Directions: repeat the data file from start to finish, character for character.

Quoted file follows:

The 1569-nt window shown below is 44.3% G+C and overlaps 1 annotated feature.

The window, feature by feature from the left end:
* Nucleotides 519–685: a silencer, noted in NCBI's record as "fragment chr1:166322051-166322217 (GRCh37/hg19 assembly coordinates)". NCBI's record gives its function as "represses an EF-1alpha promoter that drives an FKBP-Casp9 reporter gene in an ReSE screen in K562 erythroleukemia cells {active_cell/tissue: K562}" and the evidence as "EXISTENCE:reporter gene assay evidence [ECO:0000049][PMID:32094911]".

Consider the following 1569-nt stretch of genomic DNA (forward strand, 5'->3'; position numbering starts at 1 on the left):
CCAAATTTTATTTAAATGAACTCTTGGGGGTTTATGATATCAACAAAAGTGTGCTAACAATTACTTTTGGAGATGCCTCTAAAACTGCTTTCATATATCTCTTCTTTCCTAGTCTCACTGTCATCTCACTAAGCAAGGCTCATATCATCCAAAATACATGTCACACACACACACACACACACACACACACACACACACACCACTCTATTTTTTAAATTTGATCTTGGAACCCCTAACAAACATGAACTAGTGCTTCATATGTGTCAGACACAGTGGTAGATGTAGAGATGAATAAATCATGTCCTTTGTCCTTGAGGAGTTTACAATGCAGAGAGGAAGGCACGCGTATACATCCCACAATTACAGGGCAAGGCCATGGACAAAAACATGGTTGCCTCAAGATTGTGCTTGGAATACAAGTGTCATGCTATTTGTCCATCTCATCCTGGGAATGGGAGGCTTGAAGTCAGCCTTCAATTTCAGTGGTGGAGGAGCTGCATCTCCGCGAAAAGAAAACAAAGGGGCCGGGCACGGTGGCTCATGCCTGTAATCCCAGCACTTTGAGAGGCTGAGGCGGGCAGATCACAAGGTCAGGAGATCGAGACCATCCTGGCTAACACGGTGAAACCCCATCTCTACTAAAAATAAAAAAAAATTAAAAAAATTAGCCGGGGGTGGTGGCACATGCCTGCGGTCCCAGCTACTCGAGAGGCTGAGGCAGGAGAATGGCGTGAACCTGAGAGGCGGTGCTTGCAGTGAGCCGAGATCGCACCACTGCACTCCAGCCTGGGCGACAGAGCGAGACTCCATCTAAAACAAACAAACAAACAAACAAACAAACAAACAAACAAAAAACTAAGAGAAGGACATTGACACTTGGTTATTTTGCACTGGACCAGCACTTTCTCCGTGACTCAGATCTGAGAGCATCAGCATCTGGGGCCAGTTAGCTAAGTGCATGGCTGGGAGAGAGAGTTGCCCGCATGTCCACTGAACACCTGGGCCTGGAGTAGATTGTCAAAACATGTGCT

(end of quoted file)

The 1569-nt window shown below is 44.3% G+C and overlaps 1 annotated feature.

The window, feature by feature from the left end:
* Nucleotides 519–685: a silencer, noted in NCBI's record as "fragment chr1:166322051-166322217 (GRCh37/hg19 assembly coordinates)". NCBI's record gives its function as "represses an EF-1alpha promoter that drives an FKBP-Casp9 reporter gene in an ReSE screen in K562 erythroleukemia cells {active_cell/tissue: K562}" and the evidence as "EXISTENCE:reporter gene assay evidence [ECO:0000049][PMID:32094911]".

Consider the following 1569-nt stretch of genomic DNA (forward strand, 5'->3'; position numbering starts at 1 on the left):
CCAAATTTTATTTAAATGAACTCTTGGGGGTTTATGATATCAACAAAAGTGTGCTAACAATTACTTTTGGAGATGCCTCTAAAACTGCTTTCATATATCTCTTCTTTCCTAGTCTCACTGTCATCTCACTAAGCAAGGCTCATATCATCCAAAATACATGTCACACACACACACACACACACACACACACACACACACACCACTCTATTTTTTAAATTTGATCTTGGAACCCCTAACAAACATGAACTAGTGCTTCATATGTGTCAGACACAGTGGTAGATGTAGAGATGAATAAATCATGTCCTTTGTCCTTGAGGAGTTTACAATGCAGAGAGGAAGGCACGCGTATACATCCCACAATTACAGGGCAAGGCCATGGACAAAAACATGGTTGCCTCAAGATTGTGCTTGGAATACAAGTGTCATGCTATTTGTCCATCTCATCCTGGGAATGGGAGGCTTGAAGTCAGCCTTCAATTTCAGTGGTGGAGGAGCTGCATCTCCGCGAAAAGAAAACAAAGGGGCCGGGCACGGTGGCTCATGCCTGTAATCCCAGCACTTTGAGAGGCTGAGGCGGGCAGATCACAAGGTCAGGAGATCGAGACCATCCTGGCTAACACGGTGAAACCCCATCTCTACTAAAAATAAAAAAAAATTAAAAAAATTAGCCGGGGGTGGTGGCACATGCCTGCGGTCCCAGCTACTCGAGAGGCTGAGGCAGGAGAATGGCGTGAACCTGAGAGGCGGTGCTTGCAGTGAGCCGAGATCGCACCACTGCACTCCAGCCTGGGCGACAGAGCGAGACTCCATCTAAAACAAACAAACAAACAAACAAACAAACAAACAAACAAAAAACTAAGAGAAGGACATTGACACTTGGTTATTTTGCACTGGACCAGCACTTTCTCCGTGACTCAGATCTGAGAGCATCAGCATCTGGGGCCAGTTAGCTAAGTGCATGGCTGGGAGAGAGAGTTGCCCGCATGTCCACTGAACACCTGGGCCTGGAGTAGATTGTCAAAACATGTGCT